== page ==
Magnetometer for the Neutron Electric Dipole Moment Experiment

Award Information
Agency: Department of Energy
Branch: N/A
Contract: DE-FG02-08ER84989
Agency Tracking Number: N/A
Amount: $750,000.00
Phase: Phase II
Program: SBIR
Awards Year: 2009
Solicitation Year: N/A
Solicitation Topic Code: N/A
Solicitation Number: N/A
Small Business Information
1570 Pacheco Street, Suite E-11, Santa Fe, NM, 87505
DUNS: 153579891
HUBZone Owned: N
Woman Owned: N
Socially and Economically Disadvantaged: N
Principal Investigator
 David Hovde
 (513) 272-1323
Business Contact
 Alan Stanton
Title: Mr.
Phone: (505) 984-1322
Research Institution
The neutron electric dipole moment experiment is a Department of Energy project that seeks to test the standard model of the electroweak and strong interactions within a nucleon by measuring the precession of neutrons in superimposed magnetic and electric fields. To achieve the desired sensitivity to a dipole moment, the magnetic field must be homogeneous to 1 part in one million. However, existing instruments lack the sensitivity needed for verifying the field¿s homogeneity and stability, and they are too bulky to fit in the shielded measurement region. This project will develop advanced instrumentation for precision magnetometry, based on novel atomic spectroscopy techniques. Phase I showed that an all-optical magnetometer head, measuring just a few centimeters in size, coupled to electronic controllers and read-out electronics by optical fibers, can achieve the precision, accuracy, and compactness required for the neutron electric dipole moment experiment. In Phase II, a complete system will be built, and its performance will be demonstrated in laboratory experiments. Finally, the system will be used to verify the performance of the magnetic field developed for the neutron electric dipole moment experiment. Commercial Applications and other Benefits as described by the awardee: In addition to the application to nuclear physics, commercial applications of magnetometers include instrumentation for geophysics and mineral exploration, buried object detection, and defense applications such as detection of improvised explosive devices and submarines. Emerging applications include low-field magnetic resonance imaging and medical diagnostics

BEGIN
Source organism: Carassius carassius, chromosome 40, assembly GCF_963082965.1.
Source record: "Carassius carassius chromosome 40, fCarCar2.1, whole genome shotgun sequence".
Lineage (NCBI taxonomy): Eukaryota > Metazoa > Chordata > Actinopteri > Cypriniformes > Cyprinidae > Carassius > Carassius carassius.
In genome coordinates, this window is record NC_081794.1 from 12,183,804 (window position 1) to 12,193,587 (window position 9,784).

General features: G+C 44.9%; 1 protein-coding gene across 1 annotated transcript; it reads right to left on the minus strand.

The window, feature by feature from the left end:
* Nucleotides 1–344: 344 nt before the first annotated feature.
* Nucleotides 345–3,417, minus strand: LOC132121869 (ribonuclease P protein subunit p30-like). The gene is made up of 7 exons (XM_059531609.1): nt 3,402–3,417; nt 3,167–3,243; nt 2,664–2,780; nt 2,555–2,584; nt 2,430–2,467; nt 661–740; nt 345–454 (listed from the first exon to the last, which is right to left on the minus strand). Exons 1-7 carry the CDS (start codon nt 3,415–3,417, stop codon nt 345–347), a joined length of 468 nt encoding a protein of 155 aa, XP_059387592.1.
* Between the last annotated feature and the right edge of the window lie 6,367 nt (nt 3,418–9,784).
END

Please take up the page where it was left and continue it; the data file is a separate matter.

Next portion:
* Information listed above is at the time of submission. *

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